26 November 2011

Shrimp Scampi on Couscous

This year I've had so much to give thanks for.  Opportunities for learning new languages, traveling to Taiwan and South Korea this summer, spending time with dear friends, and experiencing personal growth.  This has been a good year, and I was thrilled to be able to celebrate and give thanks with family and friends this past weekend.  I've especially enjoyed getting to spend some time with my brother, who was home from grad school for the holiday, sharing inside jokes and getting excited together about the things we both get so excited about.

One of the things that always reminds me of my brother is this dish, scampi on couscous.  I've made it for him over the years, and he loves it so much that he's even learned to make it for himself away at grad school now.  I couldn't contain my excitement and pride when I found out he had made it on his own!

An absolute family favorite in my home, this shrimp scampi on couscous is a light yet satisfying meal.  Though we certainly enjoy this meal year-round, I think the clean flavors and textures of the dish, plus the ease of preparation and the figure-friendly calorie count, make this a dream of a meal for the post-Thanksgiving exhaustion that might be beleaguering some cooks (and eaters) right about now.

Mounds of fluffy couscous cooked in tomato broth are topped with spicy, garlicky scampi and finished with bright notes from lemon juice and parsley.  The tomato broth can be made (and frozen) weeks or days in advance, and the couscous and scampi cooks up in just a few minutes.  This is ideal not just for days when you feel too tired to cook much, but also for effortless entertaining.

Consider making this a part of one of your holiday menus, either as a simple main course, serving it up with some crusty bread and a green salad, or as a first course as a part of a more elaborate meal!

Scampi on Couscous
Adapted from Giada de Laurentiis
Makes 4 Servings

¼ cup extra-virgin olive oil, divided
1 small onion, chopped
1 carrot, chopped
2 garlic cloves, peeled and smashed
2 (8 ounce) cans tomato purée or crushed tomatoes
1 cup chicken broth
¼ cup dry white wine
1 cup water
sea salt, to taste
2 cups plain couscous
1-2 tsp. red pepper flakes, to taste
1 pound large shrimp, peeled and deveined
2 garlic cloves minced
1 lemon, juiced
Chopped parsley leaves, for garnish
Lemon wedges, for serving

In a large pot, heat 2 tablespoons olive oil over medium heat. When oil is fragrant, add onion, carrot and 2 cloves smashed garlic and saute until vegetables are soft, about 5 minutes. Add the tomato purée, chicken broth, and white wine. Bring to a boil and simmer on medium heat for 10 minutes, uncovered.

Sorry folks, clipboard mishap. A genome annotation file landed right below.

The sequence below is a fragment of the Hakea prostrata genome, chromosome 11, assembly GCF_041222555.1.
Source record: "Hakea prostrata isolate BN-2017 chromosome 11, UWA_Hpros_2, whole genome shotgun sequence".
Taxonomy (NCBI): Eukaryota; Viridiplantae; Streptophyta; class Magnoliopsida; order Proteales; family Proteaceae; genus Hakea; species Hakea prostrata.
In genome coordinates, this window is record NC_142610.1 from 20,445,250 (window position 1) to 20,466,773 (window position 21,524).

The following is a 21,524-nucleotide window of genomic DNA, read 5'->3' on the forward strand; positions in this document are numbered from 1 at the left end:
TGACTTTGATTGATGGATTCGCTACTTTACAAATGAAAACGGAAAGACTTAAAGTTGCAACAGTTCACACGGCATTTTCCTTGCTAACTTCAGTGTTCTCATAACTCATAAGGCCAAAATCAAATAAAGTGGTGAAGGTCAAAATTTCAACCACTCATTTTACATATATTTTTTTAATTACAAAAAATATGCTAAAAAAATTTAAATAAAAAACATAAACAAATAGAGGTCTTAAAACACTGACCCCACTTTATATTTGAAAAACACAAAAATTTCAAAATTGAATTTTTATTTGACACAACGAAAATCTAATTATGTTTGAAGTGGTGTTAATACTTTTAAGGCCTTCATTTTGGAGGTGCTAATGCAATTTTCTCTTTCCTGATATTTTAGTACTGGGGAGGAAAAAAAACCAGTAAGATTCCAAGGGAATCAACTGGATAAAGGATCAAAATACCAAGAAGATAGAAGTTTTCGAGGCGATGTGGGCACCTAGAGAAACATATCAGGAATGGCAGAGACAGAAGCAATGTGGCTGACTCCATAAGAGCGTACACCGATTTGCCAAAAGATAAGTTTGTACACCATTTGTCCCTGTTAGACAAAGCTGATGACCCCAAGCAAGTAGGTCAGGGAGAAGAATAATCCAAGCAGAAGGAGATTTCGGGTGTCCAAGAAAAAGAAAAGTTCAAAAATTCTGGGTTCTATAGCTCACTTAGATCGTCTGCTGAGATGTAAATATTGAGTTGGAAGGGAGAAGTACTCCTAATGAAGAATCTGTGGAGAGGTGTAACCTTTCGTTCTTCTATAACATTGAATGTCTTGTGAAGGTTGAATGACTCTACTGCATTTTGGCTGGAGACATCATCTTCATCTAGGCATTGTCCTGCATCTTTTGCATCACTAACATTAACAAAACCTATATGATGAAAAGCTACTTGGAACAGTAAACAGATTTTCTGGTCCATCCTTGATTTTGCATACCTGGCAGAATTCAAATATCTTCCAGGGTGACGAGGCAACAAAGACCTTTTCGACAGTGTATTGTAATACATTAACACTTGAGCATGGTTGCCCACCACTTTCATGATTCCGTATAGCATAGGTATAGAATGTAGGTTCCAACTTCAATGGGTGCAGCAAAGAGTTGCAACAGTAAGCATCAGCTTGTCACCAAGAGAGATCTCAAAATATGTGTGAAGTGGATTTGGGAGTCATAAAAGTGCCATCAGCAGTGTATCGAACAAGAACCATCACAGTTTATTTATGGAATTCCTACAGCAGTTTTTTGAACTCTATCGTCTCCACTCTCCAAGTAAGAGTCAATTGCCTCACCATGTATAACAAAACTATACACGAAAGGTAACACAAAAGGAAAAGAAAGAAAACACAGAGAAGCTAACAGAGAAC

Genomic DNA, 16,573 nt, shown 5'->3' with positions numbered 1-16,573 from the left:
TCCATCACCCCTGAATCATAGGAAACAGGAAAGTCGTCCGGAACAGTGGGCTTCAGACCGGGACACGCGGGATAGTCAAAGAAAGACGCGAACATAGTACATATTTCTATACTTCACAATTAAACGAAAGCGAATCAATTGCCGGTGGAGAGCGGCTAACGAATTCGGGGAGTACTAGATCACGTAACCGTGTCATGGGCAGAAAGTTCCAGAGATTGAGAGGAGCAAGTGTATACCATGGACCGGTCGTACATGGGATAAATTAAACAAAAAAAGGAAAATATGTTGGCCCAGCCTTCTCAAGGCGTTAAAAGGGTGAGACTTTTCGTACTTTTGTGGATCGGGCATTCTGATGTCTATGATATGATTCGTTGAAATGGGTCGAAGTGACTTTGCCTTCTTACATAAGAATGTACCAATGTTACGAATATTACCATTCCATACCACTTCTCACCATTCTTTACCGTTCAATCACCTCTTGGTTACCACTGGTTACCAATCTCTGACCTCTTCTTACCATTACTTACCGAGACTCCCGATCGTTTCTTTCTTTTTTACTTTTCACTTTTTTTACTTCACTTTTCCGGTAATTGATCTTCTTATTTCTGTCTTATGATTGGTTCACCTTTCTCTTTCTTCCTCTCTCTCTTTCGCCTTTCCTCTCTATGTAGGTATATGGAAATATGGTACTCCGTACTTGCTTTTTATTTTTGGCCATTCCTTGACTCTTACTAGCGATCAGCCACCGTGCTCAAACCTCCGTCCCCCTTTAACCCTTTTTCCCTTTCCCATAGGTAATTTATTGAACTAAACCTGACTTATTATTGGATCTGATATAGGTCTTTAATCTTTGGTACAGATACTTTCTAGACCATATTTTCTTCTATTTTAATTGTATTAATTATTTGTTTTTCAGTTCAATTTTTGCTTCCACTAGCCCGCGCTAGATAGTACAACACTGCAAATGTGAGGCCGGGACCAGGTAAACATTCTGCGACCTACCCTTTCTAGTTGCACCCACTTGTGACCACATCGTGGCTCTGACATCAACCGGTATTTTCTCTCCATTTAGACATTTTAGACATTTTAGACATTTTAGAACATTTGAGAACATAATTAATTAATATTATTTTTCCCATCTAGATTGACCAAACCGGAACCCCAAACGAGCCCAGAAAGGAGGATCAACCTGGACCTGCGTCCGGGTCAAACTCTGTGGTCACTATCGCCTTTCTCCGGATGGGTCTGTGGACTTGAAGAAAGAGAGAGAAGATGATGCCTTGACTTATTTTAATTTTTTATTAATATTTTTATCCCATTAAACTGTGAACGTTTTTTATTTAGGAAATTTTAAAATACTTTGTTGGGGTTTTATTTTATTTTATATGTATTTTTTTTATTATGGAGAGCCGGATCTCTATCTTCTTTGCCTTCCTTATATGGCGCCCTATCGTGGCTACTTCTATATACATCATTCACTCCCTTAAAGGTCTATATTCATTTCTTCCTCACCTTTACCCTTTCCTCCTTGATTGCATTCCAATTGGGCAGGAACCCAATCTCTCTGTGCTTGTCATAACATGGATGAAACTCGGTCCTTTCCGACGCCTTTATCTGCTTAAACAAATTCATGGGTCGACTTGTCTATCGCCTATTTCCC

Remove sauce from heat and blend until smooth with an immersion stick blender. Check for seasoning, adding salt to taste.

Stir in 1 cup of water to the sauce and bring to a boil. Remove pot from heat and add 2 cups couscous. Cover pot and let rest for 10 minutes, allowing the couscous to absorb all the liquid. Fluff with a fork and season with salt and pepper.

In a large sauté pan, heat the remaining 2 tablespoons oil with the red pepper. When the oil is hot, add the shrimp and the 2 cloves of minced garlic. Stirring occasionally, cook the shrimp until they start to turn pink, about 5 minutes. Be careful not to overcook the shrimp or they will become tough. Remove from heat and add the lemon juice. Check for seasoning.

To serve, mound the couscous in the center of a platter and top with the shrimp. Sprinkle with chopped parsley, and serve with lemon wedges.


Susan Lindquist said...

Oh! This looks so very good! My birthday is coming up ... and this is just the meal to have (since I'll be doing the cooking! Ha!) ... so special and simple but really very elegant too!

erica said...

Oh perfect! Happy-early-birthday, Susan! By the way, I love your Thanksgiving feast photos. Looks like it was yummy! :)

Anonymous said...

Freshly cooked shrimps you have there. I'm not a big fan of this type of cous cous... But you gotta try when it looks this good...

Anonymous said...

What do you do if you don't have a immersion stick blender?

erica said...

Good question! If you don't have an immersion stick blender, let the sauce cool first and then transfer it to a regular blender. Puree, and then return the sauce back to the pot and continue with the recipe.

If you have a chance to get an immersion stick blender, though, you should definitely go for it! My stick blender is one of my favorite appliances...making smoothies, soups, and sauces is so much easier without the hassle of cleaning all the parts of a regular blender!

Peggy said...

This definitely looks outstanding! Simple and easy =)

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